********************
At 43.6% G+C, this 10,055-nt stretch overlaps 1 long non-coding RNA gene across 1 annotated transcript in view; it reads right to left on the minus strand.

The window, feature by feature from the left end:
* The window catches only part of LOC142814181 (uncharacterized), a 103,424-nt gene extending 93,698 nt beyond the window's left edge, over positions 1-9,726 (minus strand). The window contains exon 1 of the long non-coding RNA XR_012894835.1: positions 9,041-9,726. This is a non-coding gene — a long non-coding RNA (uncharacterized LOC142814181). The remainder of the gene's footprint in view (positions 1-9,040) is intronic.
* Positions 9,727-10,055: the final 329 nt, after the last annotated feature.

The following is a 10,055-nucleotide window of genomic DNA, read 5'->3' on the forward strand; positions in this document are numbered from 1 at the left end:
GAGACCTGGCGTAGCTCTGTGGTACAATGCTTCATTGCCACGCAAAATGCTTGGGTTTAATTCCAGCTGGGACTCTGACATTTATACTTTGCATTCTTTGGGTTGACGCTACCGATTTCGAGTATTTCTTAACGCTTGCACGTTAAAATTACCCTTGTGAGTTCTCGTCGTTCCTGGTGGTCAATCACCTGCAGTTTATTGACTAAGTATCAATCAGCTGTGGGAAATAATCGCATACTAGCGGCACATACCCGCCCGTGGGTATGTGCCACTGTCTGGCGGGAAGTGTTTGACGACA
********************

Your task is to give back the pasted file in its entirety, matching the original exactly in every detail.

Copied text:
At 43.6% G+C, this 10,055-nt stretch overlaps 1 long non-coding RNA gene across 1 annotated transcript in view; it reads right to left on the minus strand.

The window, feature by feature from the left end:
* The window catches only part of LOC142814181 (uncharacterized), a 103,424-nt gene extending 93,698 nt beyond the window's left edge, over positions 1-9,726 (minus strand). The window contains exon 1 of the long non-coding RNA XR_012894835.1: positions 9,041-9,726. This is a non-coding gene — a long non-coding RNA (uncharacterized LOC142814181). The remainder of the gene's footprint in view (positions 1-9,040) is intronic.
* Positions 9,727-10,055: the final 329 nt, after the last annotated feature.

The following is a 10,055-nucleotide window of genomic DNA, read 5'->3' on the forward strand; positions in this document are numbered from 1 at the left end:
GAGACCTGGCGTAGCTCTGTGGTACAATGCTTCATTGCCACGCAAAATGCTTGGGTTTAATTCCAGCTGGGACTCTGACATTTATACTTTGCATTCTTTGGGTTGACGCTACCGATTTCGAGTATTTCTTAACGCTTGCACGTTAAAATTACCCTTGTGAGTTCTCGTCGTTCCTGGTGGTCAATCACCTGCAGTTTATTGACTAAGTATCAATCAGCTGTGGGAAATAATCGCATACTAGCGGCACATACCCGCCCGTGGGTATGTGCCACTGTCTGGCGGGAAGTGTTTGACGACA